The Royals have been touting a “rotating designated hitter” for several years now, but still signed Kendrys Morales two years ago. Now, their financial situation may force them to fully commit to the idea. The idea would be that since Cheslor Cuthbert is out of a position with Mike Moustakas returning to third base, and Cuthbert out of options next year, he would hit at DH a few times a week, with Salvador Perez hitting there on his days off from catching, and other players like Alex Gordon or Lorenzo Cain could even DH to rest their legs.

Rotating the position seems like a fairly bad idea however. The average American League designated hitter last year hit .254/.328/.452, a better OPS than anyone on the Royals - except Kendrys Morales, their departing designated hitter. The Royals could get a bit more value on the bases as Morales was one of the slowest and least valuable baserunners in baseball last year, but Cuthbert was pretty slow himself and his bat does not come close to making up the difference.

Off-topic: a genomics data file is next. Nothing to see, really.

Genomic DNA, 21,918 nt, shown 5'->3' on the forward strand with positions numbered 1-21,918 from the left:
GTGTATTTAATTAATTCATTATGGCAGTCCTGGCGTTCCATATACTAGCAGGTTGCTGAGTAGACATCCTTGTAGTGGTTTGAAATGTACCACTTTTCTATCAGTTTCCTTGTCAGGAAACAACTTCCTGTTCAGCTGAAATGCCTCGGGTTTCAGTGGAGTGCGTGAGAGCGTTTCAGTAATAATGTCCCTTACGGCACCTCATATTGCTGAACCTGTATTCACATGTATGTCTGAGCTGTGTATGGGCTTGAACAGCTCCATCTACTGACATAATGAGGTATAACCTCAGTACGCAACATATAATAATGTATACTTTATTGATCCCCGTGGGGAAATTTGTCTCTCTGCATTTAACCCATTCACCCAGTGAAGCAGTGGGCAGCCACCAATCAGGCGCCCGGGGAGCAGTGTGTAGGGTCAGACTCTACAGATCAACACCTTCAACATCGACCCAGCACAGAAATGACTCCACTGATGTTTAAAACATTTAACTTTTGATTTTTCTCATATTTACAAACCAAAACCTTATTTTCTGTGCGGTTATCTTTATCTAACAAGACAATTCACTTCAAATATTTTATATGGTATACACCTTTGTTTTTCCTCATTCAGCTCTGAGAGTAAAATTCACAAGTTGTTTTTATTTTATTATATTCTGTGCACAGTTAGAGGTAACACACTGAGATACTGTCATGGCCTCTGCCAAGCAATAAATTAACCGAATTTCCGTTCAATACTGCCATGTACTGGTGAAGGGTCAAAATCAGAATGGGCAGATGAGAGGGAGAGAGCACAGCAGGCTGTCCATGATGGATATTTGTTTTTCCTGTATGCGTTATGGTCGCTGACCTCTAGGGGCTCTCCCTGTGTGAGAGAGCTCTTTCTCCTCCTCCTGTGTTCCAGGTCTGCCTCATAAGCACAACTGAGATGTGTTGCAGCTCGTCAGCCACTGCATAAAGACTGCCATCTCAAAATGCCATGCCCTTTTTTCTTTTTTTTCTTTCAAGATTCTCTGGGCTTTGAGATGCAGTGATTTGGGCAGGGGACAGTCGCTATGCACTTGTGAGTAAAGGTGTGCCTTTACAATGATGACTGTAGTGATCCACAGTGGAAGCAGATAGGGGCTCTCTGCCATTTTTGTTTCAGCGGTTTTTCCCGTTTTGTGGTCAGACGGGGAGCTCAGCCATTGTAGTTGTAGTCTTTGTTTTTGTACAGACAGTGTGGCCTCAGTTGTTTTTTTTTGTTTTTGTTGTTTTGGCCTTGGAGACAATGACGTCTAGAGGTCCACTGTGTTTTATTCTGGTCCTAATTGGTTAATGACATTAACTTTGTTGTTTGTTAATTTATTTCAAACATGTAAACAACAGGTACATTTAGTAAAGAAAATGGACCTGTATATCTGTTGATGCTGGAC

With so many potential designated hitters on the free agent market, it seems like a buyer’s market. The Royals could potentially find a slugger like Chris Carter, Pedro Alvarez, or Brandon Moss for a reasonable contract. But if they are strict about payroll limitations, they may have no choice but to rotate the position.

Will Danny Duffy sign a contract extension?

The Royals have reportedly had talks with Duffy on a contract extension this winter, although recently on Fescoe on the Morning on 610 KCSP, General Manager Dayton Moore said there had been no news on that front. Kansas City Star columnist Sam Mellinger thinks a deal will “probably” happen “during spring training.”

Duffy has publicly indicated several times his willingness to stay in Kansas City, and with the organization so thin in starting pitching it would make sense to commit to Duffy. However he has an inconsistent track record and a history of Tommy John surgery. It would probably take a 4-5 year deal worth around $10-12 million per season to get a deal done.